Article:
Where have all the good jobs gone? The Great Recession took 8.7 million jobs. Since that time the jobs have been returning and those who had given up their job search are slowly returning back to the workforce. The US Department of Labor, Bureau of Labor Statistics (BLS) has been reporting that over the last six months the US economy has been adding around 200,000 jobs each month. While that is good news the bulk of the post-recession jobs have been in hospitality, restaurants and temporary staffing agencies.
A recent report by the BLS acknowledges that at 4.5 million Retail Sales jobs is the largest single occupation in the United States. Cashiers make up the next largest occupation with 3.5 million jobs and fast food and food preparation is the third largest occupation at 3 million jobs. The three top occupations are the lowest paying jobs in the country. Those who are employed in Retail Sales can look forward to an average mean wage of $25,370.
Cashiers earn $20,420 annually and workers employed in fast food and food preparation come in at a humbling low of $18,880 a year. It has been proposed that increasing the Federal Minimum wage to $10.10/hr would help improve the lives of over 8 million low wage earners by raising them to an annual wage of $21,008 annually. Will raising the Federal minimum wage help us? Not really when comparing the low wage earners against the national annual mean wages of $46,440 a year.
Despite the overall economic drag during the recovery overall education remains the ticket to a higher income. Occupations that require less than a High School Diploma had an average mean wage of $23,840 a year. Jobs requiring a high school diploma or equivalent earned an average of $41,170. A Bachelor’s Degree brought an average annual income of $79,590 a year. Surprisingly, a Master’s Degree actually earned $9,260 less than a Bachelor’s Degree. This disparity is attributed to occupations requiring a Master’s Degree associated with education, community or social services that have relatively low wages.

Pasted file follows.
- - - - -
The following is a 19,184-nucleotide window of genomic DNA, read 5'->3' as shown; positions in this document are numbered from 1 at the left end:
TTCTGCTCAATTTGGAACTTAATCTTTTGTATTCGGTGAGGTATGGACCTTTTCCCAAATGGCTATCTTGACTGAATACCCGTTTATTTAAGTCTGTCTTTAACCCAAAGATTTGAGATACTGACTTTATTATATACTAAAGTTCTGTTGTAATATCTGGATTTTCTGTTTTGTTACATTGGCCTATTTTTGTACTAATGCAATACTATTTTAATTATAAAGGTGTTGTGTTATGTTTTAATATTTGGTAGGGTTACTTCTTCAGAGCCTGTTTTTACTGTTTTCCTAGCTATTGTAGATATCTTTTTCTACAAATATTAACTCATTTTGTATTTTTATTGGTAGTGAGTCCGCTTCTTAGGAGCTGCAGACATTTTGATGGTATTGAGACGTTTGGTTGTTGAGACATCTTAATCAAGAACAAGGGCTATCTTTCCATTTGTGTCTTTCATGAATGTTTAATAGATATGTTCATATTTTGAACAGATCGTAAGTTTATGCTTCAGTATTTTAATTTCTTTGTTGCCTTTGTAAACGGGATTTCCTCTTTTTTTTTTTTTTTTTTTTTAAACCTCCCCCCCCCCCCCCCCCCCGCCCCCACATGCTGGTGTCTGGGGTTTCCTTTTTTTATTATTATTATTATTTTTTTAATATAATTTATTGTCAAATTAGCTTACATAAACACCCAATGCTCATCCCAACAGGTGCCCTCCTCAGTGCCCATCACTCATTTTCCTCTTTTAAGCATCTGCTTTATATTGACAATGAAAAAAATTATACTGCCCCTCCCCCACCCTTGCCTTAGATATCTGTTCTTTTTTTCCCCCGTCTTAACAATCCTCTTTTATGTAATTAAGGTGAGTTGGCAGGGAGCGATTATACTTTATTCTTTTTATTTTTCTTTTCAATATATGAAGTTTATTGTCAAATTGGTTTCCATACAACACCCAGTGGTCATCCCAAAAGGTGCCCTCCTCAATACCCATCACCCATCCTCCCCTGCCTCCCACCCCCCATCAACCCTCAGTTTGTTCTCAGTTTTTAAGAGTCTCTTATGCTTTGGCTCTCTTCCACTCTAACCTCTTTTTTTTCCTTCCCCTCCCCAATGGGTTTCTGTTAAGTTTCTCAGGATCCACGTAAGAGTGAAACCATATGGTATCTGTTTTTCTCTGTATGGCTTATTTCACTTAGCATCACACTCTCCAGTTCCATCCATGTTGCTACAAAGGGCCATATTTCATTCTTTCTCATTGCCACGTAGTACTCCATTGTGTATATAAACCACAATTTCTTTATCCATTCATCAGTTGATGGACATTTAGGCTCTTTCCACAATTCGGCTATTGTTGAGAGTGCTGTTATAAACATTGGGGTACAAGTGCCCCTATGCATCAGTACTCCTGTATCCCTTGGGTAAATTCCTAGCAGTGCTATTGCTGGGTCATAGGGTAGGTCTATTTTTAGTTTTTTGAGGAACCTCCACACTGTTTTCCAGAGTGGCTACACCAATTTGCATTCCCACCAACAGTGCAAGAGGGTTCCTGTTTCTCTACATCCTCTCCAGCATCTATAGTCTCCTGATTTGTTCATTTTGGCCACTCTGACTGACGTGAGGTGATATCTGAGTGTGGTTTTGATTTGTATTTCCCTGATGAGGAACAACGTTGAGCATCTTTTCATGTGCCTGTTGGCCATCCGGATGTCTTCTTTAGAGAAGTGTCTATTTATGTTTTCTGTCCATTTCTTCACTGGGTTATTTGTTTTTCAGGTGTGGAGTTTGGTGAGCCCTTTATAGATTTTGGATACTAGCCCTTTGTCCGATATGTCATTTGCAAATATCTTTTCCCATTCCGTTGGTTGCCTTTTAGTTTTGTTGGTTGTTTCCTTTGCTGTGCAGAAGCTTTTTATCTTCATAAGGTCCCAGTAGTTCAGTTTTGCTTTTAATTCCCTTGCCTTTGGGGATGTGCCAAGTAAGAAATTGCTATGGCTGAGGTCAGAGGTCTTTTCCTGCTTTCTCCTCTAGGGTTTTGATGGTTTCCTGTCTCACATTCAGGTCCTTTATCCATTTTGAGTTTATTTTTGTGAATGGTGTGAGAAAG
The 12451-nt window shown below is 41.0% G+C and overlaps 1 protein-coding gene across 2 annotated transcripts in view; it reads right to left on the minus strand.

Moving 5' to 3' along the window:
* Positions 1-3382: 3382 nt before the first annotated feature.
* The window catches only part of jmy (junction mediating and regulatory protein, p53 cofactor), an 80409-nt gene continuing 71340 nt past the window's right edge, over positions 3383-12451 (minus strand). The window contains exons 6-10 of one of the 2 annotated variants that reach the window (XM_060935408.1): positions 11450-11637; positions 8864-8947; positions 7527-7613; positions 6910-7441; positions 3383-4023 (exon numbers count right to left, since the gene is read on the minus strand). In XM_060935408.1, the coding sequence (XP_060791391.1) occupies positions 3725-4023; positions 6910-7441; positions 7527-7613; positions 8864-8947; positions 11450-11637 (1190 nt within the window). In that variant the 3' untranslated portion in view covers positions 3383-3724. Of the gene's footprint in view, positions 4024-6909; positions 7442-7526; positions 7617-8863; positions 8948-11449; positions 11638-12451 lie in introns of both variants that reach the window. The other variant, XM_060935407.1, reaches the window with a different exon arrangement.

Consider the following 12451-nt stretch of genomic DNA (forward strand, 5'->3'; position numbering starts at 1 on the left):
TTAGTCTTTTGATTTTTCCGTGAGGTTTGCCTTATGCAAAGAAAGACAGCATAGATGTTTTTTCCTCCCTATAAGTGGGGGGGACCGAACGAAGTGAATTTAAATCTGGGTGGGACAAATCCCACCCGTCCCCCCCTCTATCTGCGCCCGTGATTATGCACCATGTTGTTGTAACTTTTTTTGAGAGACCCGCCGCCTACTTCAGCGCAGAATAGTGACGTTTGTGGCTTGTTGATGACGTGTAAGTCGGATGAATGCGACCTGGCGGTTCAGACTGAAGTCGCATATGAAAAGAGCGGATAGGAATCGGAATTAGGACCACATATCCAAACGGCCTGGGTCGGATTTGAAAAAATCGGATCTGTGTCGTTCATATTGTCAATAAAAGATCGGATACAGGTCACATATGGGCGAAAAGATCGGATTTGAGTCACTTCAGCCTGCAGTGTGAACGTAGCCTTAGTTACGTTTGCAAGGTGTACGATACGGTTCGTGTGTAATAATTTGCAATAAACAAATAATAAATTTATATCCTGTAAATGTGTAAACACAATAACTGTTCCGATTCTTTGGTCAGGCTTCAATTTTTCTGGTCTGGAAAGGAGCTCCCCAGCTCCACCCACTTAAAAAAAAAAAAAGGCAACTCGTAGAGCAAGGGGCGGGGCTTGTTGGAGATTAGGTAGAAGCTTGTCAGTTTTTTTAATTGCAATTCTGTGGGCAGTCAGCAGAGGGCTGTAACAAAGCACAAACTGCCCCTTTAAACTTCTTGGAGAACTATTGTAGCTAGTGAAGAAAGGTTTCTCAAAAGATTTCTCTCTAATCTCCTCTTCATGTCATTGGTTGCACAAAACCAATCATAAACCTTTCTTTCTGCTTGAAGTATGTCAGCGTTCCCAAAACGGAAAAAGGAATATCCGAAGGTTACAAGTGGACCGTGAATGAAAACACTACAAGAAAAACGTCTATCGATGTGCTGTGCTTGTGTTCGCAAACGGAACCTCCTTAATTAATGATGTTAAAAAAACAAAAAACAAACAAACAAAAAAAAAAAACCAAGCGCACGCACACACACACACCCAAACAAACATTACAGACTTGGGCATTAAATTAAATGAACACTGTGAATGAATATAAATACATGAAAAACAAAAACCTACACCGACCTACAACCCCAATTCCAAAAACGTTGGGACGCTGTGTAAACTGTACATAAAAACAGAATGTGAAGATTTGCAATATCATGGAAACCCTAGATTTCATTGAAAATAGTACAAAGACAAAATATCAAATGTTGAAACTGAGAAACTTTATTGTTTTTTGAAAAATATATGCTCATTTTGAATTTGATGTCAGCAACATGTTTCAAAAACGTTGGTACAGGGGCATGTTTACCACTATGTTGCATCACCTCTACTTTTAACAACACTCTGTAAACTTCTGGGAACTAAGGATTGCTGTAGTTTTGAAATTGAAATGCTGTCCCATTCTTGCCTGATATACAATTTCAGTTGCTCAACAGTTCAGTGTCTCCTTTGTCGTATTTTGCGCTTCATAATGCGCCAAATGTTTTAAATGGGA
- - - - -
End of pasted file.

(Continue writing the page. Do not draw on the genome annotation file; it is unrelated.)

Occupations that have the highest wages in the US are in Science, Technology, Engineering and Mathematics (STEM) which accounted for 8.2 million jobs and makes up 6.2% of the total U.S. employment. Computer occupations made up 3.6 million STEM jobs followed by Engineers with 1.5 million jobs. The mean average annual STEM wage was $83,940. The higher annual mean wage is partially due to high educational requirements. Among the STEM jobs Petroleum Engineers have account for the highest annual mean wages of $150,000 a year.
The data comes from the US Department of Labor, Bureau of Labor Statistics, Spotlight on Statistics by Occupation.
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